September 8, 2012 | Author: PM Hut | Filed under: Project Management Best Practices
Project Culture Stifles Innovation
By Kelly Waters
One of the biggest sources of innovation is technology. Yet organizations often lock their technology people up in projects, just delivering what another group asks for and having no real say about what they should or could develop.
Once committed to, a project must be delivered on time and within budget, as that becomes the only real measure of success for a delivery organization. There is no time for innovation when the sole focus is on delivering the current project.
This is a vicious circle that largely excludes technology people from innovation, when they are the very people most likely to know what is possible.
Another way that project culture stifles innovation is that developers don’t have any real ownership of the end product. They are there to deliver certain tasks or features on a project and then they are gone, on to another project.
If you want product innovation, you need to move away from projects and focus on products.
Contrast a product organization and culture with a project culture. Developers and other technologists have a level of ownership because the product is theirs. They work closely (ideally in the same team) with the product owner and user representatives to determine what should be built. They understand the needs of the users and they are focused on the same goals as the product people, eg growth of the product rather than delivery of a project. A good quality product that is commercially successful and popular with its users is something to be proud of.
Structured like this it is easy to see how a cross-functional team could really be empowered and take full responsibility for delivering the right thing as well as delivering it right.
If they do this by organizing their work into a list of small features in priority order, they can deliver small yet continuous improvements and have the opportunity to change priorities as and when they discover things of a higher value, having already released and realized some value from what has been delivered already.
In an environment like this, we can become less focused on measuring output, and more focused on delivering results. Focusing on value, not only on cost.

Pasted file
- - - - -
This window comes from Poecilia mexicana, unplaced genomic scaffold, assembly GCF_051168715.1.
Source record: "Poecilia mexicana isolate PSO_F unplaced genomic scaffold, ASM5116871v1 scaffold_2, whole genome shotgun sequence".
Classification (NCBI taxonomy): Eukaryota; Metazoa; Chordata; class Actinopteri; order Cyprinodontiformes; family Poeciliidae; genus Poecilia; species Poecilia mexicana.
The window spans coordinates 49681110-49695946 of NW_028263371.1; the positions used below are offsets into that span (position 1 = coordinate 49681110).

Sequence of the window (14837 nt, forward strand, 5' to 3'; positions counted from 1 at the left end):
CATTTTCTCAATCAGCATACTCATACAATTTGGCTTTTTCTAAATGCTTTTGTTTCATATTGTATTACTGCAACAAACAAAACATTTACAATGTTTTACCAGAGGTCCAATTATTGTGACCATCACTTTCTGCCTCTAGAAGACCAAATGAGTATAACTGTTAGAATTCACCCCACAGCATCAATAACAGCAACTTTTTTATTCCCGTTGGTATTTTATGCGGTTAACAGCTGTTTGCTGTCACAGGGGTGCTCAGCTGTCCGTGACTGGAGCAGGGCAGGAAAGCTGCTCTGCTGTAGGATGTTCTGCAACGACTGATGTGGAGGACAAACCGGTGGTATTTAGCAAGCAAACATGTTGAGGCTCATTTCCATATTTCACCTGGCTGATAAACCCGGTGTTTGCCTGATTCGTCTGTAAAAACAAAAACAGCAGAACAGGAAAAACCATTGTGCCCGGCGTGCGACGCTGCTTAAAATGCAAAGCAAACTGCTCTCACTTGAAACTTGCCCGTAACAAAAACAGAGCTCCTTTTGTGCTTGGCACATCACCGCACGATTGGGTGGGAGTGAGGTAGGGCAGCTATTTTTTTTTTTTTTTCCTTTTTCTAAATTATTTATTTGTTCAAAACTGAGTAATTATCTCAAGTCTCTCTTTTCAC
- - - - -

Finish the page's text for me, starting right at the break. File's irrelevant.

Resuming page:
Taking time to innovate may improve results, even though it would lower output, but a team aligned with results can afford to do that. No, more than that. A team aligned with results HAS to do that.
When developers in a product team learn about new technologies and new possibilities, they think about how that could be applied to their product. In a project-driven organization, they can’t do that because they are committed to long term delivery of a project and are too busy being busy.
If you really want a fast moving, dynamic organization that is more innovative, faster to market, delivers value earlier, and more responsive to change and customer needs, you need to move away from a project culture and become more focused on delivering value by delivering the products your customers want.
Kelly Waters is Head of Web Solutions for Reed Business Information (UK), the world’s largest business-to-business publisher. By implementing agile development, he has transformed his department of more than 90 people. Prior to joining Reed Business, Kelly was CTO for Glass’s Information Services, Europe’s leading provider of information to the automotive industry, most famous for Glass’s Guide, the UK’s bible for used car prices. Kelly has been in software development for more than 20 years. He is well known as a narrator of agile development principles and practices, as a result of his popular blog ‘All About Agile’ (www.allaboutagile.com). He is also a voluntary business advisor for Young Enterprise, an organisation that helps young people gain valuable business experience through practical projects.